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In the text
thumbnail Fig. 2

Comparison with the synthetic spectra of Coelho et al. (2005). We show for each spectrum the first four Balmer lines and the synthetic spectrum of the final atmosphere model (see also Table 5). All synthetic spectra have been convolved with a Gaussian to match the resolution of the observed.

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In the text
thumbnail Fig. 3

Illustration of the necessity of different values of the macroturbulence at different reduced equivalent widths. We display two Fe ii lines from the spectrum of J050632 from the same spectral region and with a similar abundance derived from their equivalent width. Their macroturbulent broadening factor differs, however, by 3 km s-1.

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In the text
thumbnail Fig. 4

Macroturbulent broadening ξm of J050632 as a function of reduced equivalent width log   (Wλ/λ). The dashed lines are the standard deviation on the mean trend.

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In the text
thumbnail Fig. 5

Derived abundance patterns for J050622 (upper panel) and J052043, obtained with highest S/N spectrum (lower panel).

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In the text
thumbnail Fig. 6

Derived abundance patterns for J053250 (upper panel) and J053253, obtained with highest S/N spectrum (lower panel).

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In the text
thumbnail Fig. 7

Final SEDs of the stars in our program. We fitted the dereddened photometry to the rescaled atmosphere models, the parameters of which are based on the abundance analysis.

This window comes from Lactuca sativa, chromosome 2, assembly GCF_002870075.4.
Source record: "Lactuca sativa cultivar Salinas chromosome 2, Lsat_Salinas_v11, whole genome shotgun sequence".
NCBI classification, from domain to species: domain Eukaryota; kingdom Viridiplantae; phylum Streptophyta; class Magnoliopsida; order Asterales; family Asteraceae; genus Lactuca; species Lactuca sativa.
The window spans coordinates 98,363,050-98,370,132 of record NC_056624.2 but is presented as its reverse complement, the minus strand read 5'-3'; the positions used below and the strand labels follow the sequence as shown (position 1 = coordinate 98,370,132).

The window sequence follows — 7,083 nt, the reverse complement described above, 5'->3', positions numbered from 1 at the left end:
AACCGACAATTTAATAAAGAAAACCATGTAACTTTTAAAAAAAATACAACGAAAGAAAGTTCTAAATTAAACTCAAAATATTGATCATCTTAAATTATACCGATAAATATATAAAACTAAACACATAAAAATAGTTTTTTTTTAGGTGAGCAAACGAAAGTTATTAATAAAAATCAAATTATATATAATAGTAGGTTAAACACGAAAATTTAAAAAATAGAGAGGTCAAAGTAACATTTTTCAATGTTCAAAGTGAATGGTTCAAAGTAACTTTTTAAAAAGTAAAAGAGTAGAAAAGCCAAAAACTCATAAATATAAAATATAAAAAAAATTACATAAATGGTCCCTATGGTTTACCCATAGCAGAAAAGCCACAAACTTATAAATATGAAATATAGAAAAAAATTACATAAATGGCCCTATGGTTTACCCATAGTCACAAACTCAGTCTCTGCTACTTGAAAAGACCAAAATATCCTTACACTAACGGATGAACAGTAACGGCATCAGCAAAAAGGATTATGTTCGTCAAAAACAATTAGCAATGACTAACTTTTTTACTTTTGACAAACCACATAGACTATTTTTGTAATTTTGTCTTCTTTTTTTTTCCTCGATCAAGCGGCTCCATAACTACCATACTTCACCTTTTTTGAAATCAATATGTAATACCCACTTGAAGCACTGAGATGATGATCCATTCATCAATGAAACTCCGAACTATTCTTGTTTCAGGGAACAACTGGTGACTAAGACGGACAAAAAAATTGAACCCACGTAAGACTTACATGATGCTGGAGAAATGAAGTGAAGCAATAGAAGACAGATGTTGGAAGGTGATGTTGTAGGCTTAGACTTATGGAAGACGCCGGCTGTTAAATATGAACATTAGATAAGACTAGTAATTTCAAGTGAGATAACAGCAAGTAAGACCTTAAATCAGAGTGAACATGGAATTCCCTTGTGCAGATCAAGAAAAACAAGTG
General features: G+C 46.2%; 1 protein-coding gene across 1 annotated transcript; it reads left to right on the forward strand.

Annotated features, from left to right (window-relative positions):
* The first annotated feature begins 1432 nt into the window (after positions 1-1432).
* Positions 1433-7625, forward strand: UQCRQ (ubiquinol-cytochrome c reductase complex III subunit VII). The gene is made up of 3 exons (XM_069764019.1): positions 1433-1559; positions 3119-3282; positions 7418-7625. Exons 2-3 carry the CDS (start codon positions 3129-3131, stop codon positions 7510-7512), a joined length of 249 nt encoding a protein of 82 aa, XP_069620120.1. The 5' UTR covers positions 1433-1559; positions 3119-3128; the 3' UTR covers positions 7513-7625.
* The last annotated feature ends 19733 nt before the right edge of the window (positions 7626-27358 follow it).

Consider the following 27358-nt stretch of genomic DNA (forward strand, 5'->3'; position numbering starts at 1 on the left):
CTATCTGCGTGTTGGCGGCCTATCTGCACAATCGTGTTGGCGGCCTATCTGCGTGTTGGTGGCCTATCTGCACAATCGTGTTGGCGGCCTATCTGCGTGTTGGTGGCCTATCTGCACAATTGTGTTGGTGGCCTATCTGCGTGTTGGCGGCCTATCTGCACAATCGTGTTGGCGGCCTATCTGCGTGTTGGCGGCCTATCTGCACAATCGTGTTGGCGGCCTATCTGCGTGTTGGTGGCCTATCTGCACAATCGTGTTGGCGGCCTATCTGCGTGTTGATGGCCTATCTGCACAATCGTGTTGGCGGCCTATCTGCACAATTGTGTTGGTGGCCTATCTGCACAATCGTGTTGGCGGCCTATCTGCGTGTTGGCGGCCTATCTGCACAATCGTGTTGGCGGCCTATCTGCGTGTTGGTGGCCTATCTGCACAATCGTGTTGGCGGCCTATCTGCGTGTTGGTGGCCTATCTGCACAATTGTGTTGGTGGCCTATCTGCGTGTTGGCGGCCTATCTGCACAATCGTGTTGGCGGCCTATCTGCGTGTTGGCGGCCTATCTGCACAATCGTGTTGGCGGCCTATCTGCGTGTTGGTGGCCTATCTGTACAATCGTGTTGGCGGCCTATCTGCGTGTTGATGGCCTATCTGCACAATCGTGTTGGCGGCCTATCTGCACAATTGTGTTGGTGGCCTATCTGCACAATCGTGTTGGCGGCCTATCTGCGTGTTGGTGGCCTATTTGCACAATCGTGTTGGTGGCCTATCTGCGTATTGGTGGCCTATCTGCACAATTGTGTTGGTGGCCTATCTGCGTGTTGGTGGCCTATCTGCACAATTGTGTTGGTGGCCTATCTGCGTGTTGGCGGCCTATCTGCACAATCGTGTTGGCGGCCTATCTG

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In the text
thumbnail Fig. 8

Position of our stars in the HR diagram. The displayed evolutionary tracks are from Vassiliadis & Wood (1994), with metallicities of Z = 0.001 (upper panel), and Z = 0.004 (lower panel), and are labelled with their initial mass in M. The location of each star is shown in black in the appropriate diagram and in grey in the other to compare the position of the different data points.

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In the text
thumbnail Fig. 9

Correlation between the total enrichment in s-process elements and the [hs/ls] index. The objects of this paper are named. The others are the 21 μm sources from Van Winckel & Reyniers (2000), and the two enriched objects from Reyniers et al. (2004). The full line gives the least-squares fit to all data points, the dashed line to all data points except for J053253, and the dotted line, which is given for comparison, to all older data points.

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In the text
thumbnail Fig. 10

[hs/ls] index as a function of the metallicity. The symbols are the same as in Fig. 9. No correlation is found between the metallicity and the [hs/ls] index in this range of metallicities.

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In the text
thumbnail Fig. 11

Some characteristics of the used nucleosynthetic AGB models. We show the C/O and 12C/13C ratio, and the [s/Fe] and [hs/ls] indexes as a function of the number of third dredge-ups the model has undergone. Each third dredge-up episode is represented by a dot or a cross, depending on the nucleosynthetic model, and they are linked for clarity. The model with metallicity Z = 0.001 is shown as connected black dots, while the models with metallicity Z = 0.003 and Z = 0.006 are represented by grey dots and crosses respectively. The values obtained for the stars in our sample are overplotted as horizontal lines in the same colour (black,grey) as their most appropriate nucleosynthetic model. J050632 is represented by a full, black line, J052043 by a dashed, black line, J053250 by a dotted, black line, and J053253 by a full, grey line.

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In the text